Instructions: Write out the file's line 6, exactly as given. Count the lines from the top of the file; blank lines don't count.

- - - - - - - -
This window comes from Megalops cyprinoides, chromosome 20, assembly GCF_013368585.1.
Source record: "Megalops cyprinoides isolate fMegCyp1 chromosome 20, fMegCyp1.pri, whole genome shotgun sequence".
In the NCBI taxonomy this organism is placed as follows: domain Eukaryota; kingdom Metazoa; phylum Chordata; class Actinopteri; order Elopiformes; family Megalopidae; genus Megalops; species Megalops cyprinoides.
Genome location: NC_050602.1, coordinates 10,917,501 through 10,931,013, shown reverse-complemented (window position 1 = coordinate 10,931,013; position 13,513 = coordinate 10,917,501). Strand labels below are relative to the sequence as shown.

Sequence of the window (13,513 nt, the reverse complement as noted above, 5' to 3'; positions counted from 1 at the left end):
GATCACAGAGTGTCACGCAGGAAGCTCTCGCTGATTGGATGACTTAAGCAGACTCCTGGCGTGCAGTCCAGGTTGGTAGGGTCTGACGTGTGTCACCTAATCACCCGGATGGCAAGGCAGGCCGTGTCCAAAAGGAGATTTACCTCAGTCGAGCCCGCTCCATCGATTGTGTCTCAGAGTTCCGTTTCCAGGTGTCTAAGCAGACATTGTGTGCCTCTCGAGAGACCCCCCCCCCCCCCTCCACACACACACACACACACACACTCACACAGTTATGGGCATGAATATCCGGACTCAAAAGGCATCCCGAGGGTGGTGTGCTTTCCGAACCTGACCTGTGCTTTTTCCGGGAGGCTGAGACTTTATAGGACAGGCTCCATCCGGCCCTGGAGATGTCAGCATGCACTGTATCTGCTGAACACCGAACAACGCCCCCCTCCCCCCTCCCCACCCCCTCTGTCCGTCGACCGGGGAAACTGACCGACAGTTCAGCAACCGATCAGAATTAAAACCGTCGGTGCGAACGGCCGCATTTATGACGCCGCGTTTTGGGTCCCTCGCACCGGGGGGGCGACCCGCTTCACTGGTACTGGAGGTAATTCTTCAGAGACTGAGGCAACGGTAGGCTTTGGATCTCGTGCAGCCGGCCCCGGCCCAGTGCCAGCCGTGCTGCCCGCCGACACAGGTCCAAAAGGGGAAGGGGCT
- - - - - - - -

GATCACAGAGTGTCACGCAGGAAGCTCTCGCTGATTGGATGACTTAAGCAGACTCCTGGCGTGCAGTCCAGGTTGGTAGGGTCTGACGTGTGTCACCTAATCACCCGGATGGCAAGGCAGGCCGTGTCCAAAAGGAGATTTACCTCAGTCGAGCCCGCTCCATCGATTGTGTCTCAGAGTTCCGTTTCCAGGTGTCTAAGCAGACATTGTGTGCCTCTCGAGAGACCCCCCCCCCCCCCTCCACACACACACACACACACACACTCACACAGTTATGGGCATGAATATCCGGACTCAAAAGGCATCCCGAGGGTGGTGTGCTTTCCGAACCTGACCTGTGCTTTTTCCGGGAGGCTGAGACTTTATAGGACAGGCTCCATCCGGCCCTGGAGATGTCAGCATGCACTGTATCTGCTGAACACCGAACAACGCCCCCCTCCCCCCTCCCCACCCCCTCTGTCCGTCGACCGGGGAAACTGACCGACAGTTCAGCAACCGATCAGAATTAAAACCGTCGGTGCGAACGGCCGCATTTATGACGCCGCGTTTTGGGTCCCTCGCACCGGGGGGGCGACCCGCTTCACTGGTACTGGAGGTAATTCTTCAGAGACTGAGGCAACGGTAGGCTTTGGATCTCGTGCAGCCGGCCCCGGCCCAGTGCCAGCCGTGCTGCCCGCCGACACAGGTCCAAAAGGGGAAGGGGCT